In the run up to our Summit on the Global Agenda, we asked you to put your questions to Jared Cohen, from our Global Agenda Council on the Future of Government. The digital revolution is transforming politics. What would you like to know about e-government, online campaigning and citizens’ rights in the digital age?

Questions from our Facebook followers:

Karima Maach: To what extent can we define democracy in the digital world?

Jared Cohen: Democracy in the digital world is defined by the same things that lend it strength in the physical world: free expression, rule of law and some form of representative government. Technology has an amazing capacity to grow the public commons and give people the power of information, but it comes with certain risks. Privacy and security are the ultimate shared responsibility. All of us have a role to play in this, from companies to individuals. Companies need to provide tools that safeguard people’s rights, and make sure the tools are easy to find and use. The public has to utilize those tools, too.

Access to information will always be one of the greatest forces for democracy. In the case of the digital world, this means reliable, open access to the Internet, free of censorship and government repression.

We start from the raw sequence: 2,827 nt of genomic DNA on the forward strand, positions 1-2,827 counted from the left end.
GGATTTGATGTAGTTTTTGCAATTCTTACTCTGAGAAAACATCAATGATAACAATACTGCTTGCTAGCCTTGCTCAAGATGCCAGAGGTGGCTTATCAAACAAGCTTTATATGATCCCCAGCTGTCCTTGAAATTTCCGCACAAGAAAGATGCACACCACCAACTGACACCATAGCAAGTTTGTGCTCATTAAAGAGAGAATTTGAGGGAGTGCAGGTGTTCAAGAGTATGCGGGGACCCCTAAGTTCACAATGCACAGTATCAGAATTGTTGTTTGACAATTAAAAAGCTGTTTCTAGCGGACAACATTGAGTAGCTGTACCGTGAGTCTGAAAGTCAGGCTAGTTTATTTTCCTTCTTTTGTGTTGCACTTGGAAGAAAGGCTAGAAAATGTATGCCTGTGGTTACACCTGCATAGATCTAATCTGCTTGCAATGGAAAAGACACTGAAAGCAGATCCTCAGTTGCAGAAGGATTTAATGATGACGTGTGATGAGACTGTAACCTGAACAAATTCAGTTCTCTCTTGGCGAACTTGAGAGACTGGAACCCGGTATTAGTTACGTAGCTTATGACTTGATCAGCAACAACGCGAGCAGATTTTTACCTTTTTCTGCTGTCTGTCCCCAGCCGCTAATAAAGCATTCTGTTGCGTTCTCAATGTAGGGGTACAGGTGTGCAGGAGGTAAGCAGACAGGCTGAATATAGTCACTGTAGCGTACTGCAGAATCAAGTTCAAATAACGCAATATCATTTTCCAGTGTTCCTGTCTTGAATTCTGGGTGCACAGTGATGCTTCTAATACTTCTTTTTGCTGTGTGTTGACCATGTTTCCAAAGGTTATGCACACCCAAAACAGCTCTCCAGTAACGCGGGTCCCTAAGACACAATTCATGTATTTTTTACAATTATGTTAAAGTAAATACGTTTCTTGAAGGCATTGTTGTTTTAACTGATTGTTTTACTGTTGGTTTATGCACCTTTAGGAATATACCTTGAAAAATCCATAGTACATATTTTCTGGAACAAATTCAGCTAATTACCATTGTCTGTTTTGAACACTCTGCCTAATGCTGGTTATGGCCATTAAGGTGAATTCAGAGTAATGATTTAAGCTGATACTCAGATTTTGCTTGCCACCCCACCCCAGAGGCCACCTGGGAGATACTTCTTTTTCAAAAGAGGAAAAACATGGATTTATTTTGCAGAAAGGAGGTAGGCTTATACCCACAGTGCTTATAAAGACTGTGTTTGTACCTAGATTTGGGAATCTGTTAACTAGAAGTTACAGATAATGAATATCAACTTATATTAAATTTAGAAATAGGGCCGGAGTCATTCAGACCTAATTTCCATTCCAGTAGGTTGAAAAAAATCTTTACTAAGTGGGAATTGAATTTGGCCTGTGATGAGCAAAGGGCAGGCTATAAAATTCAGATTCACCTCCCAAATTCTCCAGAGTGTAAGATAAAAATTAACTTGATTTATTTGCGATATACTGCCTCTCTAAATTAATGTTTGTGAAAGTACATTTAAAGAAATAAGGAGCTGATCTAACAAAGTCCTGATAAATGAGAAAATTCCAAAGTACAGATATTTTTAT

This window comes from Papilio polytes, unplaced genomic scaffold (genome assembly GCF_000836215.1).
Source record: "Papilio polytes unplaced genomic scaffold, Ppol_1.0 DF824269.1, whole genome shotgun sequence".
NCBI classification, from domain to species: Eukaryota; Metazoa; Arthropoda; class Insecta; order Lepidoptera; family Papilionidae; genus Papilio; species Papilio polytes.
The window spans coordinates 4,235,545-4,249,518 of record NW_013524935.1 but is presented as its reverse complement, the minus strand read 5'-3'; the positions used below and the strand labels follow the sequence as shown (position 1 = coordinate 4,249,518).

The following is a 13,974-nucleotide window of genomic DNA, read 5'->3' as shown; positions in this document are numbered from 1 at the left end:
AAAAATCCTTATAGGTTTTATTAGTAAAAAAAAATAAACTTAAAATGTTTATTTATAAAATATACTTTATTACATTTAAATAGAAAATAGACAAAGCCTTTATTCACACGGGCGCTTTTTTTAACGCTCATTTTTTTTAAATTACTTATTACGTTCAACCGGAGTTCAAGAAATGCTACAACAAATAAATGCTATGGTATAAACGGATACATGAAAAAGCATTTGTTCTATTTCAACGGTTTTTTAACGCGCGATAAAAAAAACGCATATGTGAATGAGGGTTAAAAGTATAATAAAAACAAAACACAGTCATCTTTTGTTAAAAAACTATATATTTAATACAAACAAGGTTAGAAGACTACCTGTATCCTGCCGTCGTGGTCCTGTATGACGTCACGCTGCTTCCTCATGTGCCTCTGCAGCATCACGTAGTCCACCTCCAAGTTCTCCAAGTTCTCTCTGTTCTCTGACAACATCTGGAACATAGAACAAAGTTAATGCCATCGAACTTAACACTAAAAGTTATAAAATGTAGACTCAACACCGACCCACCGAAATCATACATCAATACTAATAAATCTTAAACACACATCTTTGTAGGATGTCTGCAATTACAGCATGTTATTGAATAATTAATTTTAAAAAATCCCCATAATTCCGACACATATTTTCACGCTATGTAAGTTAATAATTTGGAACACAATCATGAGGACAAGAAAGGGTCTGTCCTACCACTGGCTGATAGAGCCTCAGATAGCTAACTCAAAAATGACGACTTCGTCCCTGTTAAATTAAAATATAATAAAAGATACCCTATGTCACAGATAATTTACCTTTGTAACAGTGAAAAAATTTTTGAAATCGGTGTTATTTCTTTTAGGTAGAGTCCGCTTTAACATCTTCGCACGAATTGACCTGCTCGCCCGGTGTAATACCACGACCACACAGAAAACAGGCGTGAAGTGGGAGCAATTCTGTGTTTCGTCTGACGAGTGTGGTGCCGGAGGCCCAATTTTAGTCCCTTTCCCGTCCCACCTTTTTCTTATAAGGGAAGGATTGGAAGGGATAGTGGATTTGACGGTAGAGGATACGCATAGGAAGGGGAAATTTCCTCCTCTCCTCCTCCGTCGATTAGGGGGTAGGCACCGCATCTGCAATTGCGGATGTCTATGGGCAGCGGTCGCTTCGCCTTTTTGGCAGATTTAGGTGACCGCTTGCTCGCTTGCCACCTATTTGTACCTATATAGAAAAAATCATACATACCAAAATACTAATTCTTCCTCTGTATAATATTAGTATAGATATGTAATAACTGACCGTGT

Melody Polson: Can we secure online voting? If we can, might we become more ‘directly democratic’ and make information more available, and have forum discussions around the pros and cons of legislation? Rather than wait for journalists or activists, we might access the arguments without a filter.

Jared Cohen: Technology offers people all sorts of ways to become better informed. It seems reasonable to assume that in many countries, secure online voting isn’t that far off. I would argue that the Internet already provides an incredibly robust platform for public discussion, journalism and civic engagement, and that this will continue and grow.

 Questions from our Twitter followers

umikael @ushindimAre developing nations going to be digital colonies of those who own the digital infrastructure?

Jared Cohen: Keeping a free and open Internet is crucial to maintaining a balance of power online.

Alexander Simon @Alexander_SimonHow about privacy? On one hand there is the chance to gain transparency, while on the other, surveillance is omnipresent.

Jared Cohen: The balance between security and privacy is one of the most important questions facing policy-makers today. It’s something we will always wrestle with.

Alexander Simon @Alexander_SimonMore transparency, better ways to stay informed – do these pave the way for an increased level of participation?

Jared Cohen: The Internet has the capacity to vastly expand civic participation and good governance – assuming we keep it free and open.


Author: Jared Cohen is Director of Google Ideas at Google and a member of the World Economic Forum’s Global Agenda Council on the Future of Government.

Image: A man uses a smartphone in New York City REUTERS/Mike Segar



Enhanced by Zemanta